Kayaking for Beginners: Putting it all down to experience

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The adventure continues.

Putting it all down to experience

A white kayak.

Well, so far November hasn't brought anything very much different from October.

I had been keeping an eye on the poor river conditions through the last part of October while I recovered from a bout of man-flu that seemed to be hanging on forever, while finishing up my stint at work by the end of the month. At first, filling in part-time at work I had felt pleased to have been asked to go back, even if just on a temporary basis. But after a couple of weeks it had soon palled, and any thoughts of wanting to still work full time have now gone completely out of the window. The work ethic has definitely flown the coop. At last the rain seemed to have stopped and it looked as if conditions on the Thames and the Wey had returned to normality, whatever that is. So at the start of November I was reasonably expecting to resume some semblance of regular practice with the added value of regular weekly trips out with the club's Improvers group. It wasn't to be.

I was set for my first excursion right at the start of the month but on checking found all the red and yellow boards were posted up again. Although I hadn't seen any rain in my locality, apparently overnight torrential rain in the Thames Valley area had both rivers in flood again. Meanwhile, I'm champing at the bit to get going again but more of the same for the next couple of days made sure that the next Improvers session was cancelled. The Wey was finally reopened after a week, and I got out on it the following day.

Really though, I need hardly have bothered. The experience was quite dreadful insofar as in the full 18 days of lay-off any semblance of competence on the water had been lost, and on top of that my weight had ballooned back up to well over 14 stone again. At first I was wobbling all over the place like a raw beginner, nearly taking a plunge twice. After a while I steadied up a bit but it was still a struggle just to complete the usual two mile course without three, count them, three, stops. Towards the end I was reduced to counting the timing for the strokes to keep the feeling of weakness in the arms and shoulders at bay and to keep cadence down to keep a slower, but marginally more efficient stroke going. All in all it took almost double the amount of time to complete the distance that I usually do and I was really, really glad to end the session, pack up and go home.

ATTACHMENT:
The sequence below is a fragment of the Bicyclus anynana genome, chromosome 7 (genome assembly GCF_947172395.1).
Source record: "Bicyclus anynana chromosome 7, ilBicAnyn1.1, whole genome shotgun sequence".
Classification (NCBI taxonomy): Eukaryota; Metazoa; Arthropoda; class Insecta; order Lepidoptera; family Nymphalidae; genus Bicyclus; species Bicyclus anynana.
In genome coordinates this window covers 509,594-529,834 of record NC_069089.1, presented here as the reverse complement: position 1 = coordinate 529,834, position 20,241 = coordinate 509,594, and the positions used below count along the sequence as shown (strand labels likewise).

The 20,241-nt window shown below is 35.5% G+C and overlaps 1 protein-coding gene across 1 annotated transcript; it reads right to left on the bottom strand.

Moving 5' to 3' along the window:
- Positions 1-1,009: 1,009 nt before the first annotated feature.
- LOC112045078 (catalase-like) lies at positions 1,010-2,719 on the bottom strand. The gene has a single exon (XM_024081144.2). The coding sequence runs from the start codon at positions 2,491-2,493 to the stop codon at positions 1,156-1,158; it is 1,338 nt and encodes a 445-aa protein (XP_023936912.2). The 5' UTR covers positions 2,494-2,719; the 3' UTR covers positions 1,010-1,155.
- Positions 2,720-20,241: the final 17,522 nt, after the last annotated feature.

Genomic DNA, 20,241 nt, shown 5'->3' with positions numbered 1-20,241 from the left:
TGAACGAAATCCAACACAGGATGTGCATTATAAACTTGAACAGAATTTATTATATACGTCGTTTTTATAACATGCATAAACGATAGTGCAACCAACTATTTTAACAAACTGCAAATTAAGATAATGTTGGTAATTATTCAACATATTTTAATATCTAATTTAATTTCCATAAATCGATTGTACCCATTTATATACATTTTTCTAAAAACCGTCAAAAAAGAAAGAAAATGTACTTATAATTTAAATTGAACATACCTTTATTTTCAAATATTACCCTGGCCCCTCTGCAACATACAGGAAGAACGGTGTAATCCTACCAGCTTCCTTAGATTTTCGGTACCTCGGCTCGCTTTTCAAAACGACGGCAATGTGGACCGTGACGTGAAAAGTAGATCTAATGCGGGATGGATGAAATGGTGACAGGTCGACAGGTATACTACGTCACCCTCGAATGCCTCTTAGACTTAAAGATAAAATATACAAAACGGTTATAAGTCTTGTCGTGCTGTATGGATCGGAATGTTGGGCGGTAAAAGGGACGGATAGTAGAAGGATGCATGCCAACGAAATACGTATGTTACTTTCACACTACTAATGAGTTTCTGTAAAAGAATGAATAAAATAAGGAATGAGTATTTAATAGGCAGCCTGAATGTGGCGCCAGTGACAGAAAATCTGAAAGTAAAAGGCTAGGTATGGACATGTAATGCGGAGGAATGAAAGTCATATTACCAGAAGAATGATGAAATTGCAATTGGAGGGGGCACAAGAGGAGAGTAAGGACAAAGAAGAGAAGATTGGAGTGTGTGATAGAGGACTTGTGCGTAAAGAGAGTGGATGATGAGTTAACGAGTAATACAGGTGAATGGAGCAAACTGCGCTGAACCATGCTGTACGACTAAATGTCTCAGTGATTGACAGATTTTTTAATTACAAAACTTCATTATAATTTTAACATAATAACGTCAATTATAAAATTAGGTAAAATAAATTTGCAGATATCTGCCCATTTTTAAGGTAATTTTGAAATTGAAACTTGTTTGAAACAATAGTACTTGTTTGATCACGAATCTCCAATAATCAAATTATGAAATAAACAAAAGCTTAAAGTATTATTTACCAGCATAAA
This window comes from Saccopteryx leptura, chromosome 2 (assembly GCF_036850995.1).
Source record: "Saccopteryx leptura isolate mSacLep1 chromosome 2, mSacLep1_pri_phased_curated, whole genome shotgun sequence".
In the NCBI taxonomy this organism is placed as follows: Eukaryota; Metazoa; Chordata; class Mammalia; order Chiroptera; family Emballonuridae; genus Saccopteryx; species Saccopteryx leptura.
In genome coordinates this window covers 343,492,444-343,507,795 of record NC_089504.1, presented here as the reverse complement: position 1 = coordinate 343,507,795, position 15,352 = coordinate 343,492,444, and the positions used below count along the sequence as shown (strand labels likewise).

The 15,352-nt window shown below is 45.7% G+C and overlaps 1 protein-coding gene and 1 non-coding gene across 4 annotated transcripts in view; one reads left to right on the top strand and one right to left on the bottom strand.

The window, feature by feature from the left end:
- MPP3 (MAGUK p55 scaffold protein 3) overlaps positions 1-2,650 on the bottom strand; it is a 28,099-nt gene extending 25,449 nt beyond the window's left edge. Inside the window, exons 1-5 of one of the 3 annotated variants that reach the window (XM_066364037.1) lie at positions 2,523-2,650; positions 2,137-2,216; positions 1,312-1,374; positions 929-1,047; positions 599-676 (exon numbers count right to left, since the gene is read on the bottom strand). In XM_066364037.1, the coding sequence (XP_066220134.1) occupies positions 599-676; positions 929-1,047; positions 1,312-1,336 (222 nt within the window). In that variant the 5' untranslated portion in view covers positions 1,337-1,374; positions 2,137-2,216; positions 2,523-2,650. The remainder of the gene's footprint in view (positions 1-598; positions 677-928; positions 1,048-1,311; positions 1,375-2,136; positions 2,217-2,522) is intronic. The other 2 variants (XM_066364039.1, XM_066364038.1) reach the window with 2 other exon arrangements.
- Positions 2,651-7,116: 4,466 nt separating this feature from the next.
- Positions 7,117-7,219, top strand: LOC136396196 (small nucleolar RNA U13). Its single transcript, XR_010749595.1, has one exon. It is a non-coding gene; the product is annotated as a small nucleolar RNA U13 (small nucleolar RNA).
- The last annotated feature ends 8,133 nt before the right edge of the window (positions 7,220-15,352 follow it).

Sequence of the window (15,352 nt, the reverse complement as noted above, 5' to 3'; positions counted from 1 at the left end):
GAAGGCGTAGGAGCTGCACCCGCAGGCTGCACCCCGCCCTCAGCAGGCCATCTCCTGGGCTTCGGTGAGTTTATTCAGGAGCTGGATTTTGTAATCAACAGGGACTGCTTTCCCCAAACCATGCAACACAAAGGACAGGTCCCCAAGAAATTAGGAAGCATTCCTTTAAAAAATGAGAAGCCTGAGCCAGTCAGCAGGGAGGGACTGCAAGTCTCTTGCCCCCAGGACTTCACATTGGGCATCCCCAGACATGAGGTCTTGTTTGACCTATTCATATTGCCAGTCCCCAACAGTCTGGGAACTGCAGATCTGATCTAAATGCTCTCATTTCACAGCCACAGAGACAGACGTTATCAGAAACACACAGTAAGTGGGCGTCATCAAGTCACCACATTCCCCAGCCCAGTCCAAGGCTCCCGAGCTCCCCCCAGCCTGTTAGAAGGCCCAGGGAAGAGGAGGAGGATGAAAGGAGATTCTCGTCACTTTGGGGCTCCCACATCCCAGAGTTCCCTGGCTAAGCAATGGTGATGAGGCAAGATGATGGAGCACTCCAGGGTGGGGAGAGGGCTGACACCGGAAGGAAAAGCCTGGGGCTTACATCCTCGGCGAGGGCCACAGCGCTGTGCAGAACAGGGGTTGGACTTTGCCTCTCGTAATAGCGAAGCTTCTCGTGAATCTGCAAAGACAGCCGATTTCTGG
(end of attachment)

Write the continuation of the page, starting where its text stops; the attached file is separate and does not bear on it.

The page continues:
The following Saturday dawned and the Improvers session had been moved forward to that afternoon from the next Sunday morning, which was okay by me but I was the only taker for that day. The yellow warnings were still in force for our stretch of the river and red everywhere else upstream. Looking at the water it was obviously moving quite as fast as the last time I’d been on it three weeks earlier and there was a lot of detritus coming down with it, but it appeared manageable. Feeling a bit under-par I set off with two of the group leaders across the river to the opposite bank to make use of the slacker water on the inside of the local bend in the river. Crossing the main flow was... interesting. Setting the boat at a 45 degree angle had us crabbing sideways across the water with hardly any headway, but we quickly made it into the slower stream and continued upriver, all the while hugging the bank.

After practicing steering with a few zigzag exercises we re-crossed the river and made it into the channel where we had turned back on the last excursion two weeks previously. Here we elected to carry on upriver for about another half mile towards Sunbury lock. Still working against the flow I was tiring rapidly by this point and sagging back into the cockpit even more than usual. In fact, with the effort that I was having to put into each stroke it was becoming really painful, not least where the cockpit coaming was chaffing through my now sweat-saturated clothing against my backbone, raising a large wheal and bruise. Most of the return journey was a rock’n’roll nightmare as I tried to keep the boat steady while now laying out almost horizontal in the cockpit. But at last it was over and I made a passable fist of crossing the river again at an odd angle while trying to gauge the downstream drift to arrive at our jetty without overshooting it.

It wasn’t a pleasant experience. It never is when the river is running that hard which is how it now always seems to be. Once again it was a really hard work-out where all the concentration has to go into just maintaining the boat's speed to keep up with the leaders while staying upright. There is very little time to practice anything new in these sorts of conditions, and I don’t feel that it’s getting me anywhere. I can only put it down to experience and hope there's some good coming from it. I’ve put my problems with lack of balance and lack of power during these two outings down to feeling very second-hand after the cold, and the loss of what little fitness I have due to nearly three weeks lay-off.

All in all, it feels like four months wasted. Feeling as I do at the moment, for two pins I’d pack the whole thing in.

...and it’s just started to rain again.

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